The annual Patenting School, an annual two-day conference aimed at providing participants with practical knowledge of how to patent hi-tech projects, both in Russia and abroad, got underway at the Skolkovo Technopark on Thursday.
The annual Patenting School is aimed at providing participants with practical skills in patenting tech projects. Photo: Sk.ru.
Speaking at the opening session, Joerg Thomaier, chief intellectual property counsel at the German pharmaceutical giant Bayer Group, offered the audience some practical advice on patenting.
“IP is the lifeblood of innovation,” he told participants of the Patenting School.
“It’s like insurance when you invest in innovation, to make sure you can refuel your innovation and R&D and develop new drugs. It’s especially important for innovations and industries with high regulation like pharma and healthcare” in which new products can take a long time to reach the market, he added.
Thomaier, who praised the Skolkovo innovation city as “an ecosystem where creative ideas can flourish,” said that one of the factors any inventor must take into account is how long their innovation is likely to stay relevant. Patents can take three or four years to obtain, by which time the next wave of innovation may already have arrived, he noted.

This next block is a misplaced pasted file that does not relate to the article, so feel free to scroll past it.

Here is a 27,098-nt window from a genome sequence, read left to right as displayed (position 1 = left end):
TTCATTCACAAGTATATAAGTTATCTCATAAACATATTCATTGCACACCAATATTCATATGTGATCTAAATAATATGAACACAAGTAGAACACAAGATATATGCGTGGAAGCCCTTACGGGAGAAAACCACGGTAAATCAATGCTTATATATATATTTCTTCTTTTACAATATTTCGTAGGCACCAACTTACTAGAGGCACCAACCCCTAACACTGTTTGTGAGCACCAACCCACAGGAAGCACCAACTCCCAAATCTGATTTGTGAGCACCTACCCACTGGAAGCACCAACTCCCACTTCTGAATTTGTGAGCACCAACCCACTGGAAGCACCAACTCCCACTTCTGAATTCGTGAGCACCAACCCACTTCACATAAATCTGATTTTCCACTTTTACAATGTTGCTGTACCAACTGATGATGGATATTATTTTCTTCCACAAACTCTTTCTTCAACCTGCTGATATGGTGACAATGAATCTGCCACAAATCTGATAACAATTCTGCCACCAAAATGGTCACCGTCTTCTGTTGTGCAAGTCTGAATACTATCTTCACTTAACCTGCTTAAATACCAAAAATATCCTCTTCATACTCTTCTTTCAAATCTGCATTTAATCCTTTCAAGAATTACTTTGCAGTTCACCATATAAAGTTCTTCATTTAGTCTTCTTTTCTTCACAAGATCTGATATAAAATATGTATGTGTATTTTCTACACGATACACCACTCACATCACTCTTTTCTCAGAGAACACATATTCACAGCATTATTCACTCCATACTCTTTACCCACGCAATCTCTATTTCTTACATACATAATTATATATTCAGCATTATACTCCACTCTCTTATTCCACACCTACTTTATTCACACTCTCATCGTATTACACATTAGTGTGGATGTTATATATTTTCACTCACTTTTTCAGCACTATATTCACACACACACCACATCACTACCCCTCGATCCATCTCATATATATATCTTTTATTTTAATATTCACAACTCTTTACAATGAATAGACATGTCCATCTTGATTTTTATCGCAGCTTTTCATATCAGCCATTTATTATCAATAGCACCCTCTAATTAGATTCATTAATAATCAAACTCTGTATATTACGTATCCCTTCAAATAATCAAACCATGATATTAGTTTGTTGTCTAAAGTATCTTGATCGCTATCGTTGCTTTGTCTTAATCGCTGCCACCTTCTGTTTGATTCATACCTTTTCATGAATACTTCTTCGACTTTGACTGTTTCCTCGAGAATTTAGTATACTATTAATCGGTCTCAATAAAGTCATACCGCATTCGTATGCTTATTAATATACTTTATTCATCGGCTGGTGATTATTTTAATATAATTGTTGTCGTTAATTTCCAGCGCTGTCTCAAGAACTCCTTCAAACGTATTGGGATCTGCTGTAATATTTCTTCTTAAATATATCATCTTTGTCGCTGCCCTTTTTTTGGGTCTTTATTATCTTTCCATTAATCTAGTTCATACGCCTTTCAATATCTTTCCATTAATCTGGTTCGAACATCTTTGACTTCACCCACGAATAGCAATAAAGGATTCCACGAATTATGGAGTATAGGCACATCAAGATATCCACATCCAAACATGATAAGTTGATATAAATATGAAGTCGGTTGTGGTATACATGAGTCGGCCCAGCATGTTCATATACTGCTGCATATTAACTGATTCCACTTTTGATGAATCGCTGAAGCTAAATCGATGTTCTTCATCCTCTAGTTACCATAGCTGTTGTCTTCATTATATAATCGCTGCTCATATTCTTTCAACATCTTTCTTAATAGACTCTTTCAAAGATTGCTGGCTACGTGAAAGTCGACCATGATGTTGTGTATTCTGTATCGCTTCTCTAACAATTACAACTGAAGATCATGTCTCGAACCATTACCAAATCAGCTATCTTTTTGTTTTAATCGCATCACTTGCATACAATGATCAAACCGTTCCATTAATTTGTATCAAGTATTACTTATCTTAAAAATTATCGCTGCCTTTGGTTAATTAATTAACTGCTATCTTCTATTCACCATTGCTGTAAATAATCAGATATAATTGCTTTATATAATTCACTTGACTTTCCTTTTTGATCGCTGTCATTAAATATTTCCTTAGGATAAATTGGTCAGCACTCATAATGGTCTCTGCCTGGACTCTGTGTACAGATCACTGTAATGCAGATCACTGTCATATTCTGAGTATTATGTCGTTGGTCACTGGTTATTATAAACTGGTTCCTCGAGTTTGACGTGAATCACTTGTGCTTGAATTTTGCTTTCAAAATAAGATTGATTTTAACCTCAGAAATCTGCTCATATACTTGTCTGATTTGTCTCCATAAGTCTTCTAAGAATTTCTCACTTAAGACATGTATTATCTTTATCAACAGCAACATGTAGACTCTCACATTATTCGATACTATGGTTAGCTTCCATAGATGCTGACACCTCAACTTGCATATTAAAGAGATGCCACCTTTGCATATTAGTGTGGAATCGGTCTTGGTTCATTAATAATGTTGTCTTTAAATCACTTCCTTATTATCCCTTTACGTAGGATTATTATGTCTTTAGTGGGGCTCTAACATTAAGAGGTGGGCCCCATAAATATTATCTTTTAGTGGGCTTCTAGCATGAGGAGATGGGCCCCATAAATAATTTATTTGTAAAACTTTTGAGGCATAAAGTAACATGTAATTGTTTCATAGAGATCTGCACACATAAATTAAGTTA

“Here you need to think: what is a long-term innovation, and what is a fast-changing innovation? Big digital tech companies like Alphabet and Google don’t patent day-to-day innovations, because they are too quickly renewed. This is different to long-term investment industries, like pharmaceutical or crop protection, where there are also a lot of regulations. It costs billions, and to get that back, you really need protection on the market,” he told the Patenting School.
Joerg Thomaier, head of IP at Bayer (left) and the Skolkovo Foundation's Igor Drozdov. Photo: Sk.ru.
Bayer’s IP guru also had advice on where to obtain patents.